Together, we have fulfilled our Great Expectations.
Wallace D. Loh
University of Maryland
What a dud of a letter!
Here’s how to write appeal letters to major donors that raise money.


13 responses to “How NOT to write a letter to your supporter community”

  1. Erin says:

    Bullseye as always! Right off the bat, I’d say they failed by writing a letter about what the university did ad nauseum. Note the paragraphs consistently begin with phrases like “We expected, We raised, Our entire faculty/University relations staff/” And how cool is it that Peter Weiler got a promotion out of the whole exercise? Is this stuff coming from campaign consultants – because seriously I’m receiving similar materials from a very expensive one right now. It appears the organization had quite a few egos to stroke, and they spent a lot of money and time doing so while disguising the mailing as a donor communication piece. And what does this sentence even MEAN? “Please join me in CELEBRATING our collective accomplishment.” Should I turn a few cartwheels on their behalf or perhaps make myself a balloon hat in the shape of a dollar sign?

  2. Lauren says:

    Well, perhaps I’m not on their level, but I was bored immediately just looking at all of the text I had to wade through! A LOT of information – I wonder how much of it they wanted you to retain?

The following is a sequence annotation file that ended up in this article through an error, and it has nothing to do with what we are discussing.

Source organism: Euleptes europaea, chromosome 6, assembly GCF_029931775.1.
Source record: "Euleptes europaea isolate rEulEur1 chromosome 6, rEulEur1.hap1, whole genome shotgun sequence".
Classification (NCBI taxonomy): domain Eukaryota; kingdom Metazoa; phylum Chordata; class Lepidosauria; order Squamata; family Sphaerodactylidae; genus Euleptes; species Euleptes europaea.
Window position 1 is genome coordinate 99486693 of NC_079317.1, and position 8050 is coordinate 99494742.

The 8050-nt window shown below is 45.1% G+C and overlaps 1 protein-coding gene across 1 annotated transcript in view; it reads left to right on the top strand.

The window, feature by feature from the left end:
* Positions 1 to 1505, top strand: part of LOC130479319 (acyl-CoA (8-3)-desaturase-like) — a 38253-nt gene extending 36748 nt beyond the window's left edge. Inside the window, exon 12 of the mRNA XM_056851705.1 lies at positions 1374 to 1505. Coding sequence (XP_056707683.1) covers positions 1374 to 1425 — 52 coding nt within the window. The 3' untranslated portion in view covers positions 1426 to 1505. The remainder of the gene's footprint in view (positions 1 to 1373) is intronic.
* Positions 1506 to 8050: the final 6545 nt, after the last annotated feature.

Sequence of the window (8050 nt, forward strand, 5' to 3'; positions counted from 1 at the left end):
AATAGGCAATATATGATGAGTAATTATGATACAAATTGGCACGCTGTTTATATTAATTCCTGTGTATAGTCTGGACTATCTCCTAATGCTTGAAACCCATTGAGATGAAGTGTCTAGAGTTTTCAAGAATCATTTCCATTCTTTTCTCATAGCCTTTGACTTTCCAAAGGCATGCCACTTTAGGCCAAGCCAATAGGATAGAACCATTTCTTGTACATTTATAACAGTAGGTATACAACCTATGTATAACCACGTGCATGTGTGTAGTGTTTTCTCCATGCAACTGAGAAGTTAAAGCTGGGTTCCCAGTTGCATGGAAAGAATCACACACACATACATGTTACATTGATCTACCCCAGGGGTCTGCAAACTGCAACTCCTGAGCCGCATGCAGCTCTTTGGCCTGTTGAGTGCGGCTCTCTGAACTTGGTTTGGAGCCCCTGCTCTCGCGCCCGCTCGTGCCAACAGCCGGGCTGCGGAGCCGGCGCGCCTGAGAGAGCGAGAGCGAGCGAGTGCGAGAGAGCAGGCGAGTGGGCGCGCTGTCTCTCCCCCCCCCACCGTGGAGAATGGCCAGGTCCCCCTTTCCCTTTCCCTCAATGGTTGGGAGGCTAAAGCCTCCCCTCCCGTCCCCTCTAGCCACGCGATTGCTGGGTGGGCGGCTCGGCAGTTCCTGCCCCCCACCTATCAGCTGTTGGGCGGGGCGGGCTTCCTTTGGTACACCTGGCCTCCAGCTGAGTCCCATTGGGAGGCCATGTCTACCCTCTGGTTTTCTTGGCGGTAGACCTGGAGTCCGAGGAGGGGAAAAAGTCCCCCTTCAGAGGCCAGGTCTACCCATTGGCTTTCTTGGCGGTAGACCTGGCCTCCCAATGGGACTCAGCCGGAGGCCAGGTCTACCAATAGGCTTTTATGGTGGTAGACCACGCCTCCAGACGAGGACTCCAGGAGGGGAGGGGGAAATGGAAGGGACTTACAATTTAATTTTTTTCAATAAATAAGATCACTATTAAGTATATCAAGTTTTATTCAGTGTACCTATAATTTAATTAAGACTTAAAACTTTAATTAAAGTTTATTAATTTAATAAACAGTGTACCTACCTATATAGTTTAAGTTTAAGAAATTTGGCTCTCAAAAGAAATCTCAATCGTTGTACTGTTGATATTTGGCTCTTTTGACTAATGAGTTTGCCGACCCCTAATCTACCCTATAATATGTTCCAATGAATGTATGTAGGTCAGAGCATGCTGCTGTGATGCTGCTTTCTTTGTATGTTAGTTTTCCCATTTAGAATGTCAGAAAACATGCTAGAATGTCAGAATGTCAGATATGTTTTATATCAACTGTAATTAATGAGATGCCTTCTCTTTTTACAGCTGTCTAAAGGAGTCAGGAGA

• engagementfundraising says:

      Seems to me that they aren’t really wanting anyone to retain anything. That letter is a great example of “going-thru-the-motions”.

  3. Cheryl says:

    They thanked the University President but not the donors? Seriously? That’s harsh. Imagine what they would have raised if they had done it right.

  4. Mena Gainpaulsingh says:

    Stunningly bad letter! Thanks for sharing. It’s as if donors has barely anything to do with this success! Appalled!

  5. Candace Wood says:

    This was a fundraising letter? I missed the ask. I thought it was perhaps from the PR Department.
    Is anyone else concerned that everyone who started with the campaign left?

  6. cheryl sam says:

    I would agree that this is a terrible letter! I’m still trying to figure out the intention/purpose. Was it a PR piece? Was the purpose just to inform you that they reached goal? Whatever the reason, it should have started with a thank you to the donor!

  7. Michelle Covington says:

    Everywhere I turn there is example after example of poor writing with zero regard for the audience. What’s worse is when ineffective writers believe they are spot on and refuse to adjust their perspective. Just this morning I was thinking about how staff at all levels, myself included, can glean much from a writing course or marketing degree to enhance creative writing abilities and elevate the messaging in all public-facing communications and collateral. While frustrating and depressing, this letter serves as a potent reminder for us to have an external perspective when communicating outside the organization.

    • engagementfundraising says:

      That’s a good idea Michelle. But since most nonprofit employees graduated high school or college, shouldn’t they know how to write. And since they work at nonprofits, one would figure they’d have empathy for the reader. Sigh!

      • Michelle Covington says:

        Hmmm, maybe. But having also worked in advancement at a university, I can say that the profs continually lament about how unprepared college freshman are in math and English.